In conclusion, A.nidulans cells have a G2/M DNA damage checkpoint mechanism and the major cell cycle target for this checkpoint regulation is Tyr15 phosphorylation of p34cdc2. In response to DNA damage the checkpoint control rapidly inhibits cell cycle progression into mitosis by inactivating p34cdc2 H1 kinase through Tyr15 phosphorylation, presumably allowing time for DNA damage repair in G2 before initiation of mitosis. Having established the cell cycle targets for the S‐phase checkpoints (Ye et al., 1996) and for the DNA damage checkpoint we can now begin to delineate the signal transduction pathways leading to Tyr15 phosphorylation of p34cdc2 in response to inhibition of DNA replication and to DNA damage in A.nidulans.
Materials and methods
Aspergillus nidulans strains and general techniques
A.nidulans strains used in this study were R153 (pyroA4; wA3); SO53 (nimT23cdc25; wA2); SO54 (nimA5; wA2); ΔAnkAwee1(ΔankAwee1; pyrG89; pyr4+; pyroA4; wA3); FRY2 (nimA5; ΔankAwee1; pyrG89; pyr4+; yA2); FRY20 (pNIG6‐nimXcdc2AF; pyr4+ pyroA4; pyrG89; wA3); FRY20‐1 (nimXcdc2AF; pyroA4; pyrG89; wA3); FRY24 (pNIG6‐nimXcdc2Y15F; pyr4+; pyroA4; pyrG89; wA3); FRY25 (pNIG6‐nimXcdc2T14A; pyr4+; pyroA4; pyrG89; wA3); AT27 (nimXcdc2AF; nimA5; pyroA4; riboA2; wA3); A329 (adE20; biA1; wA3; uvsH4; methG1; pyroA4). Media and general techniques for culture, protein extraction, protein immunoprecipitation, NIMA and p34cdc2 kinase assays, Western blotting, and DAPI staining for chromosome mitotic index determination were as previously described (Osmani et al., 1987, 1991a, 1994; Oakley and Osmani, 1993; Ye et al., 1995).
Sensitivity test to UV irradiation and MMS
Non‐dividing and dividing cells deficient in Tyr15 phosphorylation of p34cdc2 were tested for sensitivity to UV irradiation. Conidiospores (dormant in a quiescent G0 state) were suspended in 0.2% Tween‐20 and plated out on YAG plates (250 spores/plate). The plates were then irradiated immediately with UV using a microprocessor‐controlled UV crosslinker (FB‐UVXL‐1000; Fisher Biotech, Pittsburgh, PA, USA) to determine UV sensitivity of non‐dividing cells. To determine UV sensitivity of dividing cells, conidiospores on YAG plates were first allowed to germinate for 4.5 h at 32°C before UV irradiation. By this time the germinated spores had entered the cell cycle and were about to undergo the first mitosis. UV‐irradiated germlings were then incubated in a 32°C incubator for 2 days for colony formation. The survival rate after UV irradiation was determined as a percentage of colonies produced by control conidiospores without UV irradiation.
In MMS (Aldrich, St Louis, MO, USA) sensitivity tests, various concentrations of MMS were incorporated into YAG medium. To determine the survival rate in the presence of MMS, conidiospores (250 spores/plate) were plated out on YAG plates containing MMS. After a 2 day incubation at 32°C, the survival rate was determined as the percentage of colonies produced by control conidiospores on YAG plates containing no MMS. MMS sensitivity was also measured by reduction in colony growth. In this case conidiospores were spot‐inoculated with tooth‐picks onto YAG plates containing MMS.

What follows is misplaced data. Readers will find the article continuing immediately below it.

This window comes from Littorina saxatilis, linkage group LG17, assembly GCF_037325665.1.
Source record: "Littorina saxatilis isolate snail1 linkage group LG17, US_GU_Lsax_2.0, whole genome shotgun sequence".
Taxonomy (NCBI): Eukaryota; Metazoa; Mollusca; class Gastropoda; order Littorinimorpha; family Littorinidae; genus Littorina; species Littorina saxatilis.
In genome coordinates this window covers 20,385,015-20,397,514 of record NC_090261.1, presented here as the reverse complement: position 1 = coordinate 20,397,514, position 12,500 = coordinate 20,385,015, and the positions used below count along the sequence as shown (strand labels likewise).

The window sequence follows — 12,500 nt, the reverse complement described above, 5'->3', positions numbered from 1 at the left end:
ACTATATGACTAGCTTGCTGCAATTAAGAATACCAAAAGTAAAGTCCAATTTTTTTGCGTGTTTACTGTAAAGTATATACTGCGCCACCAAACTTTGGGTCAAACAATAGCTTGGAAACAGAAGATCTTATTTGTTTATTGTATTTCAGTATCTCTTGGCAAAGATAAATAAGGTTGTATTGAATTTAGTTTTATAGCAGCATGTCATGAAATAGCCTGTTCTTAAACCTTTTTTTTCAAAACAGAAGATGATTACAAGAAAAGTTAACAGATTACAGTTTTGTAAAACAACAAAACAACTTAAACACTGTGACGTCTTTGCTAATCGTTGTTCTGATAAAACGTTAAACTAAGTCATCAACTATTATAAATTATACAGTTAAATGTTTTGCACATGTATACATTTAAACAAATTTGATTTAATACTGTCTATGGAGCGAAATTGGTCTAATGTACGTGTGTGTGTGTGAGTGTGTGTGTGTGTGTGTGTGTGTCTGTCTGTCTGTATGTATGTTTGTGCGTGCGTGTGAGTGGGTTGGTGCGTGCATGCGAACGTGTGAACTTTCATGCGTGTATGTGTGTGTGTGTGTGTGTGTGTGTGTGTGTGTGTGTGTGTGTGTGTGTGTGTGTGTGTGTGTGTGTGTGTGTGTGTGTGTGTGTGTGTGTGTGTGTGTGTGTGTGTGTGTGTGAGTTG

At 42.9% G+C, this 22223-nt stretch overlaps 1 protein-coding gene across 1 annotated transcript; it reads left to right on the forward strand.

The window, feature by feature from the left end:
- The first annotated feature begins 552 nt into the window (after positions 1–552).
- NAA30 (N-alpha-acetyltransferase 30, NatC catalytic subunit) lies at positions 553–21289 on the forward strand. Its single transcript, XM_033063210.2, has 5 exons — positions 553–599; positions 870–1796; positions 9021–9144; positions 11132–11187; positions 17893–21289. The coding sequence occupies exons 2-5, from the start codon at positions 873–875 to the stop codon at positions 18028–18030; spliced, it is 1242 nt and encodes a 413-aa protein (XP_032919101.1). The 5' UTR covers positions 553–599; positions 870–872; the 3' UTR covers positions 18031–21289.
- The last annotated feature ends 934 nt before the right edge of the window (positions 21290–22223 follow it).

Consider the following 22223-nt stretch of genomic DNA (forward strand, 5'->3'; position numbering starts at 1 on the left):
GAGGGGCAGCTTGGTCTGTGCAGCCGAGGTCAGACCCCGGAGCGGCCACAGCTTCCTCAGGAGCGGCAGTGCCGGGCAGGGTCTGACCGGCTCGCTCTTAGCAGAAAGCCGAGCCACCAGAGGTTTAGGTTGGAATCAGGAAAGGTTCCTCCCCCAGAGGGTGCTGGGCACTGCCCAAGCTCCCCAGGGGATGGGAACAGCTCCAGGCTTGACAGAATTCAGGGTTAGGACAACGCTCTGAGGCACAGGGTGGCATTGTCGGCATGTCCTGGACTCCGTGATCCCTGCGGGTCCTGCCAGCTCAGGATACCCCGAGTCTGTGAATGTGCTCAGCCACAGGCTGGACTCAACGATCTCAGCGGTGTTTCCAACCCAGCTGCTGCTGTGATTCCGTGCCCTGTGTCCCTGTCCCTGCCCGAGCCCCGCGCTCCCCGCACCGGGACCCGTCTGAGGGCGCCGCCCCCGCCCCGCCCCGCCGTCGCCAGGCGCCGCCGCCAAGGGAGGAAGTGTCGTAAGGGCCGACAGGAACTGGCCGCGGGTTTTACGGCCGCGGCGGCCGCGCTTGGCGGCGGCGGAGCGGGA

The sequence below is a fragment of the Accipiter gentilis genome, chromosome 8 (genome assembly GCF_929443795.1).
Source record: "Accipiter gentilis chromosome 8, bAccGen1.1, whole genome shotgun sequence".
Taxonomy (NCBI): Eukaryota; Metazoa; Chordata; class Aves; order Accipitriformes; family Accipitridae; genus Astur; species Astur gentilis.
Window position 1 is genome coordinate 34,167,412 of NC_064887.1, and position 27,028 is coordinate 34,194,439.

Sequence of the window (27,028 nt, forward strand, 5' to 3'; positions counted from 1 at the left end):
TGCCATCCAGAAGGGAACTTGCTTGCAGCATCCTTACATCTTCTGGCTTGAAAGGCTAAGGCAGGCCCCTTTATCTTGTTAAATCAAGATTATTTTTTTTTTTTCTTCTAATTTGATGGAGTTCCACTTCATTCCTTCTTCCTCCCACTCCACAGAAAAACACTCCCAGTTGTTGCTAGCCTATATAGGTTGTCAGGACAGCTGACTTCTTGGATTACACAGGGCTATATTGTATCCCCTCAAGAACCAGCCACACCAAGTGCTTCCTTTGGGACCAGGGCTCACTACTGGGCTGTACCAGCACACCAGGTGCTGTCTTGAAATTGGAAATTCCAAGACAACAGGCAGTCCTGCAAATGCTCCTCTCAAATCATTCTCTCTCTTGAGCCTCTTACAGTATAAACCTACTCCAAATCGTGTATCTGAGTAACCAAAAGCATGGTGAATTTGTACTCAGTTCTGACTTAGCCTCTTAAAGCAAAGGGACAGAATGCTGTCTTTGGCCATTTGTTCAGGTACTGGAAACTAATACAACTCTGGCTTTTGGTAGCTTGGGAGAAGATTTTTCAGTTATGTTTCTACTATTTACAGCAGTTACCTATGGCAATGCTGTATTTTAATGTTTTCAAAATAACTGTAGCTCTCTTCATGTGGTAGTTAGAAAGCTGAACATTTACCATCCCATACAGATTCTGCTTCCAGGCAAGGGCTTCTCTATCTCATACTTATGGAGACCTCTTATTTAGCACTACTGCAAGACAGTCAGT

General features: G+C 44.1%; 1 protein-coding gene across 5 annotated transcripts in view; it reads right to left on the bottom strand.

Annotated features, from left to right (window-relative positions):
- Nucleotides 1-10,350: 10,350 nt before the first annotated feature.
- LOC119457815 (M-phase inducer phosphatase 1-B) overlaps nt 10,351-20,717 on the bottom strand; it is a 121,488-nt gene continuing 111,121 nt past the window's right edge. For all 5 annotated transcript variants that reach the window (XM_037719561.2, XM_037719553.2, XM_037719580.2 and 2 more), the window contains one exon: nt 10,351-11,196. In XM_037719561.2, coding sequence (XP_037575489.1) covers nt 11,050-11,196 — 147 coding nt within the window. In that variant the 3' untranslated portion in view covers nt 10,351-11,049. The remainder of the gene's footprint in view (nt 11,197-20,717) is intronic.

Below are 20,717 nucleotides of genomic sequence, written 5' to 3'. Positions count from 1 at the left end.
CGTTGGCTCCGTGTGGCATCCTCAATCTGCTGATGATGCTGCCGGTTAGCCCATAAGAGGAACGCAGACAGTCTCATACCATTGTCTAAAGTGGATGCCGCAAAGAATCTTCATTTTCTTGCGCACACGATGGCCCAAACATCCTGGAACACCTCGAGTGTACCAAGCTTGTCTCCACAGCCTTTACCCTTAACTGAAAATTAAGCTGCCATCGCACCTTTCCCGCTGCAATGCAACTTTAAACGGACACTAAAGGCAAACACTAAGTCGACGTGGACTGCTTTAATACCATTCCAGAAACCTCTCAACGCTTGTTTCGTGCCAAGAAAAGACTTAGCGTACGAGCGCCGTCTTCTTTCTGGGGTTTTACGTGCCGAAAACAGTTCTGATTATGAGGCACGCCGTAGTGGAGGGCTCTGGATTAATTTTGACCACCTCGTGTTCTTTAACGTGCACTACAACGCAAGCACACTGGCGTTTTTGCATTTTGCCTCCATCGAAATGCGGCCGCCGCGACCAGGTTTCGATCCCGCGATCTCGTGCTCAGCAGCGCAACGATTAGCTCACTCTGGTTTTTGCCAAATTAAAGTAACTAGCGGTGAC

nimT23cdc25 and nimA5 temperature block–release
nimT23cdc25 and nimA5 mutant cells were first grown to early log phase at 32°C and were then rapidly upshifted to the restrictive temperature of 42°C. After G2 arrest at 42°C, cells were released into synchronous mitosis by temperature downshift to 32°C. To determine the effect of MMS on the rapid synchronous mitosis generated by nimT23cdc25 and nimA5 block–release, MMS (0.04%) was added to the G2‐arrested cells 2.5 h after temperature upshift to 42°C. After incubation at 42°C for a further 75 min, MMS was removed from the culture by medium exchange and cells were then downshifted to permissive temperature of 32°C.
Cell viability assay after nimA5 block–release
nimA5 mutant conidiospores were germinated at 42°C for 8 h in YG medium containing 0.1% agar to prevent clumping. The germinating spores were arrested in the first cell cycle at the nimA5 G2 arrest point. MMS (0.04%) was added to the nimA5 G2‐arrested germlings for 75 min to cause DNA damage and was then removed from the culture by medium exchange with fresh YG containing no agar. The germlings were then released from nimA5 G2 arrest into the permissive temperature of 32°C. The germlings were resuspended in 0.2% Tween‐20, plated out (250 germlings/plate), and incubated at 32°C for colony formation. Cell viability was assessed as the percentage of colonies produced by 250 conidiospores without nimA5 temperature block–release and MMS addition.
We thank Dr L.Ellis and Dr P.Ramos (W.M.Keck Center for Genome Informatics, Institute of Biosciences and Technology, Texas A&M University) for providing the ΔankAwee1 strain. We also thank Elizabeth Oakley and Dr B.R.Oakley for critically reading the manuscript. This work was supported by NIH grant GM42564 and by funds from the Geisinger Clinic Foundation.